The sides are expected to open negotiations soon in hopes of striking a deal on a collective bargaining agreement before the 36 teams open the season in March. Among the prominent issues: minimum salaries.
“It’s a first step in hopefully something that will be productive for both the league and players,” North Carolina FC defender Connor Tobin — a member of an 11-man executive committee that led the effort to unionize — said in an interview Monday night.
“This group has been unified around the idea that this is really something we want to create, that’s going to be sustainable and provide a platform for future generations of players. We want to move the needle on some issues, hopefully in the near future, but this is really about creating something that, over time, goes hand in hand” with the growth of the league.
The USL, founded in 1986, welcomed the formation of the union, with chief executive Alec Papadakis saying, “In many ways, this is simply the next, natural step in the evolution of building a great and enduring league.”
The Tampa-based organization oversees USL Championship, USL League One (third-tier pro) and USL League Two (fourth-tier amateur). The union will represent Championship players only and not include those who are on loan from MLS clubs. MLS has its own union, the MLS Players Association, which was founded more than 15 years ago and reached its first CBA with the league in 2004.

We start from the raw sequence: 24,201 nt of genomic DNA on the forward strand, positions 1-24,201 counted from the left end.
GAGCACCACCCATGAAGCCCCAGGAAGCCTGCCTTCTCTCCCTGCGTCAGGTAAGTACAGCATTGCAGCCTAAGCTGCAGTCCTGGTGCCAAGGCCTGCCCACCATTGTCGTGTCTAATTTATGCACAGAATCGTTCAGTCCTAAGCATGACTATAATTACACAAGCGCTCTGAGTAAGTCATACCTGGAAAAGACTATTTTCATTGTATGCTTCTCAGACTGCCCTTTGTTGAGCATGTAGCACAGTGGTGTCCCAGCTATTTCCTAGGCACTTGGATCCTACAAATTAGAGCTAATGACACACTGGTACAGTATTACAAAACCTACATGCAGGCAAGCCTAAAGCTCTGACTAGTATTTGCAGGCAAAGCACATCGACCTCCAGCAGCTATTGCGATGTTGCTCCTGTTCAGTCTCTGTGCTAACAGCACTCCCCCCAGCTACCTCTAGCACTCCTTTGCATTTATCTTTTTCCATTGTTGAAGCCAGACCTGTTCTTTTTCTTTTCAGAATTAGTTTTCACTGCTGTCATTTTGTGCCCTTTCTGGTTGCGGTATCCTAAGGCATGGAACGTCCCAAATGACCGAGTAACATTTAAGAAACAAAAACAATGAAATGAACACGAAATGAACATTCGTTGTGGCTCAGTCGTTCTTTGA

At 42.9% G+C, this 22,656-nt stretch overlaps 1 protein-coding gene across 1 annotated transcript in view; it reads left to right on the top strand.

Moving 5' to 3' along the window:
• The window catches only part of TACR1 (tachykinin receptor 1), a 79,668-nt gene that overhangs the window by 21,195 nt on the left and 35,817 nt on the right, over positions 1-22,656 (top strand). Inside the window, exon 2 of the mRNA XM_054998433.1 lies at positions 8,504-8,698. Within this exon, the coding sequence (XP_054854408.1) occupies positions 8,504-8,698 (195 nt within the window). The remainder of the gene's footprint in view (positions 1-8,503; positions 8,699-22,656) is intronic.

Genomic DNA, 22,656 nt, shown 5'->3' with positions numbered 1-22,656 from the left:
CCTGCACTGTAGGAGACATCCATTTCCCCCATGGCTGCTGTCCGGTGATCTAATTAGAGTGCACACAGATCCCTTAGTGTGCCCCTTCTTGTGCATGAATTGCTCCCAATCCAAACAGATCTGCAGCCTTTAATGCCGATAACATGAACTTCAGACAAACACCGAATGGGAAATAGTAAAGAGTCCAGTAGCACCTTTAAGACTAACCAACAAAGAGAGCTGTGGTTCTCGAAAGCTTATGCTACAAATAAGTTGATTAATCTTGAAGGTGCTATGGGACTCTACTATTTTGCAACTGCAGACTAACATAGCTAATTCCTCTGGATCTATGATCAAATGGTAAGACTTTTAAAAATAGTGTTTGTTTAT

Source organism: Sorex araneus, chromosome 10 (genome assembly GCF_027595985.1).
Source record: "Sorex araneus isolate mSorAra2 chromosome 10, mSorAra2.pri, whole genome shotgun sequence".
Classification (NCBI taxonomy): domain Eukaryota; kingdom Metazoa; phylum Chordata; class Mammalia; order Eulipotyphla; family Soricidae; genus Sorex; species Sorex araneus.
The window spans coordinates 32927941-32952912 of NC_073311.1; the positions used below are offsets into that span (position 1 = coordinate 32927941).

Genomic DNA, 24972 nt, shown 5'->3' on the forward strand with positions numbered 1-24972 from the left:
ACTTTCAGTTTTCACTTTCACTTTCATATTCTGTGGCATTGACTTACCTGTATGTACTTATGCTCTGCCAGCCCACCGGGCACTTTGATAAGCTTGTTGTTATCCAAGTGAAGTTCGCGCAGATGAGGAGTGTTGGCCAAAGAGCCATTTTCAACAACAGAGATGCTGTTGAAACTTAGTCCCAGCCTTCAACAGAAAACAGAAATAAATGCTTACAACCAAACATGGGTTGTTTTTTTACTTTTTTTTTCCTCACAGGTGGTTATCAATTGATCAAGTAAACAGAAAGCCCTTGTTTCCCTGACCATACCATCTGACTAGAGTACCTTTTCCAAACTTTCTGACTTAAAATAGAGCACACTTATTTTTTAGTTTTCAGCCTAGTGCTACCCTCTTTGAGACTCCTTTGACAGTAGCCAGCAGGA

The USL players received guidance from the MLSPA, Tobin said, and enlisted legal assistance from a Boston firm in forming the union.
Tobin, 31, joined Penn FC forward Tom Heinemann, 31, and retired goalkeeper Trey Mitchell, 27, on the players' council, which spearheaded the endeavor.
Tobin called it a “player-driven” initiative, saying the 11-member executive committee was in regular communication with team representatives. “This is something that a substantial group of players has worked on through the entire year.”
Plans to unionize USL players began three years ago and took flight again before the 2018 season, Tobin said. The catalyst, he noted, was last year’s demise of the lower-tier North American Soccer League, a collapse that left many players out of work.
As for the priorities in the CBA negotiations, “We’ve been so focused on getting something formalized, we’re still putting ideas together,” Tobin said. “We’re new to this, the league is new to this, so we’ll need to work together.”
For its part, the league seems willing to engage in the process.
“We are in a unique situation in that a lot of USL executives, at both the club and league level, are former players," said Jay Heaps, a longtime MLS defender who is president and general manager of expansion Birmingham Legion FC. "With that, there is a degree of learned empathy for what players go through in their careers that exists here in the USL more than most professional sports organizations. I believe that will go a long way to ensure a collaborative collective bargaining process. We will have to work together to get it right, but ultimately, this is good for everyone.”